So we’re talking about Iraq today. Well, Iraq is something I definitely have some opinions on and with all the Britney Spears coverage, SCHIP, Rush Limbaugh and-yes-Princess Diana coverage over the last few days on the news channels it hasn’t really been at the top of the news feeds, though the papers have as always been plugging along on Iraq stories as Stanley Kurtz and apparently some others have noted.
But I am going to have to take issue with Stanley Kurtz on The Washington Post’s series on IEDs.
I don’t think this series is some kind of concerted effort by the Post to look backward at only the bad things happening in Iraq and somehow dismiss any progress during the last few months. Note this from the introduction to the four part series:
“The number of IED attacks declined in Iraq late this summer after five more U.S. brigades took the field as part of a troop “surge” ordered by the White House. American casualties from IEDs also dropped. Throughout Iraq, more than half of all makeshift bombs are found before they detonate.”
If massive aerial bombing in World War II-reaching its final culmination in the release of the atomic bomb-was one of the lasting tactics of that brutal war, the rise of improvised explosive devices (IED’s or roadside bombs as they are also known) have been a, if not the, defining tactic of the conflict in Iraq and Afghanistan. It is a topic worthy of detailed coverage and defeating this weapon will have far reaching consequences beyond Iraq.
Although the series is not a bed of roses in its description of a complex issue it does include reporting on “heartening developments”:
“We’ve saved a lot of lives,” Deputy Defense Secretary Gordon R. England said in an interview last month. “We’ve had people killed and injured, but we’ve probably saved five or 10 times that number of people by preventing attacks, or capturing and killing [insurgents], or getting caches of weapons, or disabling them.”
I might also note that the author of the series Rick Atkinson is an solid reporter and historian who has earned his chops covering not only this conflict but his continuing trilogy on World War II is excellent-and it seems the people who give out Pulitzer Prizes for History agree with me. If you aren’t familiar with his book on the North Africa Campaign, An Army at Dawn, and his just released on the invasion of Italy, The Day of Battle, they are worth a look.
Atkinson also wrote The Long Gray Line, a chronicle of the 1966 class of West Point and wrote an account of the invasion of Iraq in 2003, In the Company of Soldiers, where he was embedded with the U.S. Army’s 101st Airborne Division then lead by one Major General David H. Petraeus, who everyone is very familiar with these days. If I recall correctly, it is from Atkinson’s book where I learned of the General’s penchant for pop tarts. But I digress.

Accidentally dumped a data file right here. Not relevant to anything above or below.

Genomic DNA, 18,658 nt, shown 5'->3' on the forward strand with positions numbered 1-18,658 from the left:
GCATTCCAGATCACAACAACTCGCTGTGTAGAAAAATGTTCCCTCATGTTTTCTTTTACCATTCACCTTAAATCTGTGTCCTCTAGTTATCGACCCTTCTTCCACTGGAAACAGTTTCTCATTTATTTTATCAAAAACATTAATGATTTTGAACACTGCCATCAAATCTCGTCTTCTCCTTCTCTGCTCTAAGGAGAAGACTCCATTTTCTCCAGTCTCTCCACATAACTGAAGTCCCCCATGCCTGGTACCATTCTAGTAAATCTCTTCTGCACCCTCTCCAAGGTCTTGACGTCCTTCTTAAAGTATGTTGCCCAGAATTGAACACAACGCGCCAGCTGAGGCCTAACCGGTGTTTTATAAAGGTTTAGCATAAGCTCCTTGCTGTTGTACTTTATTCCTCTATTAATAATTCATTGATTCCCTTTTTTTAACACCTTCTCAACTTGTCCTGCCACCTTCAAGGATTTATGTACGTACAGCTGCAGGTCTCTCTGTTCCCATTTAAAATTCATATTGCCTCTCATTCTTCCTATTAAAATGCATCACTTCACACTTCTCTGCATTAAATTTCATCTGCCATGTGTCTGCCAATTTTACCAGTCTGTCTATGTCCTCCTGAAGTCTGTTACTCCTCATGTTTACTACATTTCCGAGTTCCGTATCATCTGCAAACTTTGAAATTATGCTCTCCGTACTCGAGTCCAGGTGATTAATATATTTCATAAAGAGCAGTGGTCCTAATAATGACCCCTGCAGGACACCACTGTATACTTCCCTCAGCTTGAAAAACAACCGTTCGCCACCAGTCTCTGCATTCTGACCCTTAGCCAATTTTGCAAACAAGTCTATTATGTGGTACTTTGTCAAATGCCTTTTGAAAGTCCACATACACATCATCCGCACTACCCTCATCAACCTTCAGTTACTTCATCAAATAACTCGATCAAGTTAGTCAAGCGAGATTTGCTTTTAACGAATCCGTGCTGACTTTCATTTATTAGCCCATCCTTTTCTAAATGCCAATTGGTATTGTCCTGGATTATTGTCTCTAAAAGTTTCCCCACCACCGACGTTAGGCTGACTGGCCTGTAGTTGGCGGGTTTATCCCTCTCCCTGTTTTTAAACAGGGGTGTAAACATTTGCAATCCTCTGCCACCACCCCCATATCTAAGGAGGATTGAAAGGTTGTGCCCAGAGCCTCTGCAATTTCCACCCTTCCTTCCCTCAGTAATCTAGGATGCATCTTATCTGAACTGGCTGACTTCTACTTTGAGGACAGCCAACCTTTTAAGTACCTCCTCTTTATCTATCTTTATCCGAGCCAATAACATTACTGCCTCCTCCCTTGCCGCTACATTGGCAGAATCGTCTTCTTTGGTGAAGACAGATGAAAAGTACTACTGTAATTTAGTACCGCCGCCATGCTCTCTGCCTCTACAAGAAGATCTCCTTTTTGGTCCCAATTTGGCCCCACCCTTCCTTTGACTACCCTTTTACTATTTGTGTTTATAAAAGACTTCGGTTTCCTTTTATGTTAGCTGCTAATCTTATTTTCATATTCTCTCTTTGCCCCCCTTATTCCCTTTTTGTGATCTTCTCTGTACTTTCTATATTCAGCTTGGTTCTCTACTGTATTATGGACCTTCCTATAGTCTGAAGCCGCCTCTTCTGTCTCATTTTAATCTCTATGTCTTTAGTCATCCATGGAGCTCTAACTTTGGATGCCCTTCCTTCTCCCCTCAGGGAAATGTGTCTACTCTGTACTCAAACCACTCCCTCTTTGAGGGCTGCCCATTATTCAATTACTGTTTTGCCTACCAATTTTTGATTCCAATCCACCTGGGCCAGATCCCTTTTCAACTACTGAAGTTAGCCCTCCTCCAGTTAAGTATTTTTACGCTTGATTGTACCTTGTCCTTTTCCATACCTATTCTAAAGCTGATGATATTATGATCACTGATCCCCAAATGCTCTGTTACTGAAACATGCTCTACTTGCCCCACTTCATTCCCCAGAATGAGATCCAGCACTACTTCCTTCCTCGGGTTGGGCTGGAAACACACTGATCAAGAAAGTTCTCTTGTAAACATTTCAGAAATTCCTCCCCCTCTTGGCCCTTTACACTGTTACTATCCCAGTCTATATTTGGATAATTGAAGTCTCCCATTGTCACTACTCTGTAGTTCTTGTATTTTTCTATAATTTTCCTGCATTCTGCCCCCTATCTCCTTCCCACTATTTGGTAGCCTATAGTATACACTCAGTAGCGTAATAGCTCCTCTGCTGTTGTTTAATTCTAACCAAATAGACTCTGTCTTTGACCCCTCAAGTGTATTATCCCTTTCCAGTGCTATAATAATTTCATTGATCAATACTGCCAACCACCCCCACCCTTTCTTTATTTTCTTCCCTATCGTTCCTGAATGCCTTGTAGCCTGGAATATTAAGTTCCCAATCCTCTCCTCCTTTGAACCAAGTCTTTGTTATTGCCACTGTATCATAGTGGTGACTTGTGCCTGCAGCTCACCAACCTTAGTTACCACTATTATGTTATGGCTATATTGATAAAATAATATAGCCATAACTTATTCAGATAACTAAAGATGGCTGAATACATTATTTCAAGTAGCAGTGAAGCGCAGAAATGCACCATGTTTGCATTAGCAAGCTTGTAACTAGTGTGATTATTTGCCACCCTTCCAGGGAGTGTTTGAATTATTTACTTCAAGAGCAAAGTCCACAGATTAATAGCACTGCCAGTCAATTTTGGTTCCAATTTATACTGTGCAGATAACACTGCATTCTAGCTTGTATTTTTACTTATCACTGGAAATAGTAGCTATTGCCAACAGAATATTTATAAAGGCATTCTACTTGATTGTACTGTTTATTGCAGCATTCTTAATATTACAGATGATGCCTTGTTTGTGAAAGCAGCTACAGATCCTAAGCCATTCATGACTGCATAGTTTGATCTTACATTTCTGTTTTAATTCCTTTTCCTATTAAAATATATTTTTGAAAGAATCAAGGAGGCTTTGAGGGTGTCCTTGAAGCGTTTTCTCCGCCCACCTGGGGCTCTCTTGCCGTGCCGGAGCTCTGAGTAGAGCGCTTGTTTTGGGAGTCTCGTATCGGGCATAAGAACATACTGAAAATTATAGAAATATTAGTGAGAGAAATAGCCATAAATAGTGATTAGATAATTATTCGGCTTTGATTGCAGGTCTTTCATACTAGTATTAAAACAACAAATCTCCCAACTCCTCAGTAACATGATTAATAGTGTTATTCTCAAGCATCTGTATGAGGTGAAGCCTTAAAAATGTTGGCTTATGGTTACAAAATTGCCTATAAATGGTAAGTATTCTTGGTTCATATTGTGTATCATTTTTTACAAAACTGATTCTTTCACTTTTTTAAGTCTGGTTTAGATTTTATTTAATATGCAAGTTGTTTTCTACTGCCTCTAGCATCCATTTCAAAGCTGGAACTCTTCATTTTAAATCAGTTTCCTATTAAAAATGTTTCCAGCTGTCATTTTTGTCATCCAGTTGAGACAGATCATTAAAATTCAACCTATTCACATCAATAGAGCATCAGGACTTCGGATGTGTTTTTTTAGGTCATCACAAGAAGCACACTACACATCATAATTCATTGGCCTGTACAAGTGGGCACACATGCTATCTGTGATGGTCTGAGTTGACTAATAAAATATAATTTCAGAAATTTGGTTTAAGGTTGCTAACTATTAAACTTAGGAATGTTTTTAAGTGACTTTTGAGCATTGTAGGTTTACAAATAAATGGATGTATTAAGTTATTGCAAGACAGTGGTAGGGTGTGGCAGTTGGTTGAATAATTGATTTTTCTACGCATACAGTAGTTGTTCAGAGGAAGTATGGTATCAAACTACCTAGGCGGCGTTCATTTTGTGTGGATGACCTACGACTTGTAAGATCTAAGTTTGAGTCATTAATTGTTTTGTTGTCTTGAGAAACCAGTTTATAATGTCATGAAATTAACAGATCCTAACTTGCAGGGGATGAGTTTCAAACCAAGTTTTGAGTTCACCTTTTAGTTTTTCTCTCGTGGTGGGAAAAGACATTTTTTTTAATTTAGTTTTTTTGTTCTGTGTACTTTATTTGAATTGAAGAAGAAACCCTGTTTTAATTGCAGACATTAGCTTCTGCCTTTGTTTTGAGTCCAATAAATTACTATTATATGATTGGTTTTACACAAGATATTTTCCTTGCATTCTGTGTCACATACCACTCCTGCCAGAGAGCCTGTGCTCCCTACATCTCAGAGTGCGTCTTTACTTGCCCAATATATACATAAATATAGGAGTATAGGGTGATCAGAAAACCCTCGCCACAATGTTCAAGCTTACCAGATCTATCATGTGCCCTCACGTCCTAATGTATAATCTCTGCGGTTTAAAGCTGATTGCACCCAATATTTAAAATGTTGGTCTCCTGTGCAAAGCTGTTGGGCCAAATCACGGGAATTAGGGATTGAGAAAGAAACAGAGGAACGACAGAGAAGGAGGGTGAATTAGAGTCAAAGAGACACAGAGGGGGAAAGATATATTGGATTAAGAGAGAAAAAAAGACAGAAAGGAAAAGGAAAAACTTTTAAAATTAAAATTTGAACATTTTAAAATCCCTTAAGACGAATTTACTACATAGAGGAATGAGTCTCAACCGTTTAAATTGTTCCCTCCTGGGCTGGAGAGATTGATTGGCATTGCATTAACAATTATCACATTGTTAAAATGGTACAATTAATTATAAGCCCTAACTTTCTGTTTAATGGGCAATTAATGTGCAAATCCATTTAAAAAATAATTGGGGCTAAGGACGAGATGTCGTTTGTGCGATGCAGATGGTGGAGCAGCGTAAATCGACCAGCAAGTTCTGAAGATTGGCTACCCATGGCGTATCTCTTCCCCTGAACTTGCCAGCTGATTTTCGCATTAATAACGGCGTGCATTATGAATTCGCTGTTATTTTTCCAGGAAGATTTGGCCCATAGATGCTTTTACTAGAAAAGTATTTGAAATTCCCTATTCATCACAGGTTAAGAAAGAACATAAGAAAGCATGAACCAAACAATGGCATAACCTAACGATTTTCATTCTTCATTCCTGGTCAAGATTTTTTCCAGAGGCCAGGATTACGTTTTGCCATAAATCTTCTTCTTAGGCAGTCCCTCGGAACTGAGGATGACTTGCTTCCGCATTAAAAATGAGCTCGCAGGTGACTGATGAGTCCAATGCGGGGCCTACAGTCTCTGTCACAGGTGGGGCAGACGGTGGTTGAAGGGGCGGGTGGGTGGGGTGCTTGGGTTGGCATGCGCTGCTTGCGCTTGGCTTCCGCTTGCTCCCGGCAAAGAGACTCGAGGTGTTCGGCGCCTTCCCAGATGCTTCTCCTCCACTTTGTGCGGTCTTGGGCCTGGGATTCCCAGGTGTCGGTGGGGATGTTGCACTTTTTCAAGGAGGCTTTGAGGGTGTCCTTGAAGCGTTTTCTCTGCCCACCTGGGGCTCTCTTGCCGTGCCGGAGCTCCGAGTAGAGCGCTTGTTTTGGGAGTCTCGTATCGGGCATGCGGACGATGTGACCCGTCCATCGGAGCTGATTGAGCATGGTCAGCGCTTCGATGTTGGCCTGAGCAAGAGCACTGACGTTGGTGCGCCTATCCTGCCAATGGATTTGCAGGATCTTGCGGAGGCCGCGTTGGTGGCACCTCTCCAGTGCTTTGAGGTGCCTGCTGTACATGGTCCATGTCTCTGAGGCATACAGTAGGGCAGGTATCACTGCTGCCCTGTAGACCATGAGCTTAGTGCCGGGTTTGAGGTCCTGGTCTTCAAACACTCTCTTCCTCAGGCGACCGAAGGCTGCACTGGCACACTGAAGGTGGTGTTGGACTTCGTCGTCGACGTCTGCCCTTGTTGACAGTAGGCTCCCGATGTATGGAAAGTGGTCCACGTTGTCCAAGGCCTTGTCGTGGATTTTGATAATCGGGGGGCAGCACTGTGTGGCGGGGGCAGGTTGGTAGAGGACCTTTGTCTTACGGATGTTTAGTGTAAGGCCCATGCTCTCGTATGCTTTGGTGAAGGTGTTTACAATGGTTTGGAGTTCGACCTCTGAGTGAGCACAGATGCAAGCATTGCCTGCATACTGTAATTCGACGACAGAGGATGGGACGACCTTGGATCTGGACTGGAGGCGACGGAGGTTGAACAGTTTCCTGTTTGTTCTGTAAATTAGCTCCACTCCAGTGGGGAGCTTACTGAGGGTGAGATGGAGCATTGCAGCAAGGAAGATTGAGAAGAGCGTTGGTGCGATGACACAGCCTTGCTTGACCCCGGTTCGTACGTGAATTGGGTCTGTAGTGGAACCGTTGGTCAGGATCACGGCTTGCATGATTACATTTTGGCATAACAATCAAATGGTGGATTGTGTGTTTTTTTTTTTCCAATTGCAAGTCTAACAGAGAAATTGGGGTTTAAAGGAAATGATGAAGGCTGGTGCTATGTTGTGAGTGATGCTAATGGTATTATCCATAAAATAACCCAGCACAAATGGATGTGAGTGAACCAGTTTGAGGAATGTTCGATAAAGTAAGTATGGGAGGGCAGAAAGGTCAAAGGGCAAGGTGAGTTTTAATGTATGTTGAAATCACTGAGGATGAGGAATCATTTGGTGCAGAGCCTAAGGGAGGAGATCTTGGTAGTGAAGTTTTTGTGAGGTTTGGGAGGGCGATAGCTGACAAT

Atkinson’s series obviously took time and effort and the Post also obviously shelled out some bucks on it, so you can’t really fault them for hyping it accordingly. Because much as we don’t like to think about it sometimes, media is a business after all. Most other four-part, in-depth series would probably receive the front page treatment as well.
Detailed reporting that doesn’t merely skim the surface of the real challenges in Iraq and that takes the time to relay the complexities of the situation the military and those working on the ground face every day is hard to come by. Don’t discourage it when it does show up.
I think the bigger problem here is that certain folks may be intimidated by a four part series and as much as we American’s talk about wanting in-depth, solid reporting, we don’t always read it when it is available. We have other things on our minds. So as far as Post coverage on Iraq and its editorial placement, I just want to say, don’t throw out the baby with the bathwater. And if you didn’t read the IED series, give it another chance. This new fangled thing called the internet makes it oh so easy to do.
I would also applaud Atkinson on making the effort to ask senior officials “to review the [article’s] findings for accuracy and security considerations.” Because when you publicize explicitly even the little things that places like JIEDDO (the Joint IED-Defeat Organization), and soldiers have discovered to combat and thwart IED attacks, they don’t work anymore because terrorists and insurgents watch and read the news too.